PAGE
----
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The government must revamp how it procures IT services if it’s to achieve its ambitious targets, says cloud services provider Outsourcery.
Last month, the Minister for the Cabinet Office, Matt Hancock, announced that £1 in every £3 that the government spends will be with small businesses by 2020.
“This is such an amazing opportunity for the country’s diverse and innovative small businesses, and today I urge them to get stuck in,” Hancock said at the time. “From computers to uniforms – there are so many opportunities for small businesses to work with us, and I want to see more of them providing value for money for the taxpayer and benefiting from our spending.”
However, Simone Hume, head of public sector at Outsourcery said that this lofty ambition would only be met with a clear focus on IT and a ‘disaggregation of government systems’,
“Technology is now so pervasive across government that it simply will not be able to achieve these new targets without a focus on IT suppliers,” Hume said. “Over time, many government departments and agencies have outsourced their IT services to large organisations. However, this practice has led to lengthy contract lock-ins, business continuity risk in moving away from the chosen supplier, capital investment in outdated infrastructures and an inability to take advantage of new technologies – to name but a few of the problems.”
Her Majesty’s Government has been making progress in its efforts to put some bread in the hands of the little man. The G-Cloud framework, designed to even the playing field and save the public sector money, saw sales of £26m in July, with 64% being awarded to SMBs.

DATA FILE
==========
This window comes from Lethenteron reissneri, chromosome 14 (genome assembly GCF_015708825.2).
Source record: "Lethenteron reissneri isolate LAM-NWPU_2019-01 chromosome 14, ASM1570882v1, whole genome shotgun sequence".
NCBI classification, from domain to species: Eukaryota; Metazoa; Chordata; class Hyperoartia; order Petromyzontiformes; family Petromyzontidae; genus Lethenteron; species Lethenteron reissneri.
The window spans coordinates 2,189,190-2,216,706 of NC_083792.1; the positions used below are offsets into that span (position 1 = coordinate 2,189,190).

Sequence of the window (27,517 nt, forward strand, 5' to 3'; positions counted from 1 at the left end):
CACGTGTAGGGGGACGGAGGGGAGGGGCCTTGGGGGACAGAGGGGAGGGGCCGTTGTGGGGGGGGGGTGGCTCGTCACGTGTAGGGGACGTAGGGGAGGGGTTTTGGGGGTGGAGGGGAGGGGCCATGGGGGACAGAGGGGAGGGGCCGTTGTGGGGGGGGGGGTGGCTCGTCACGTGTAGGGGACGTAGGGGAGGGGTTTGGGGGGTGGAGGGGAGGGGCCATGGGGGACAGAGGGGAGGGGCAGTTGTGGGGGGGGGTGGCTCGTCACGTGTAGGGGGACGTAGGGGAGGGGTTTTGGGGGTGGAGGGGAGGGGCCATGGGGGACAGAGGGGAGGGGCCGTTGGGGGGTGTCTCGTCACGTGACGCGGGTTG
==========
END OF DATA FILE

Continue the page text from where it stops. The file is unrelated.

In fact, the government has been so effective in its war on behemoth contracts that the 2020 target actually begins to look a little underwhelming. In 2013 to 2014, an unprecedented £11.4bn was spent with small and medium-sized businesses (less than 250 employees). That equates to 26% of central government spend or 0.78p out of every £3. So what it really aims to do is increase its SMB spend by five and a half pence for every pound spent each year, up until 2020.
The target seems decidedly less ambitious when broken down.
Many are calling for the target to be extended to all public sector spending, not just the central government contracts currently included in the one in three goal. Sarah McMonagle, head of external affairs at the Federation of Master Builders (FMB), said: “The Government’s announcement that every £1 in £3 is spent with small businesses is welcome but only applies to central government contracts. We want to see an increase in spend with small and micro firms across the board and by every public sector body. In many parts of the country, it is still the case that small firms are all too often squeezed out by larger competitors when bidding for public sector work.”
Regardless of the figure and the remit, most are in agreement that the overall objective is a worthy one.
“A multi-sourced vendor strategy, taking full advantage of more agile SMEs, enables government agencies to quickly switch suppliers to higher-performing, more cost-effective vendors throughout the life of the service,” says Hume. “Greater progression at a better price is surely a win-win for the government, SME vendors and the public.”
Hume concluded: “Our work within the public sector has put us on the frontline, witnessing government IT systems being encumbered by legacy contracts with large suppliers. We’re pleased with moves to spend more money with SME suppliers. The prospective savings from disaggregated systems will certainly be felt throughout the UK and especially in the pockets of taxpayers.”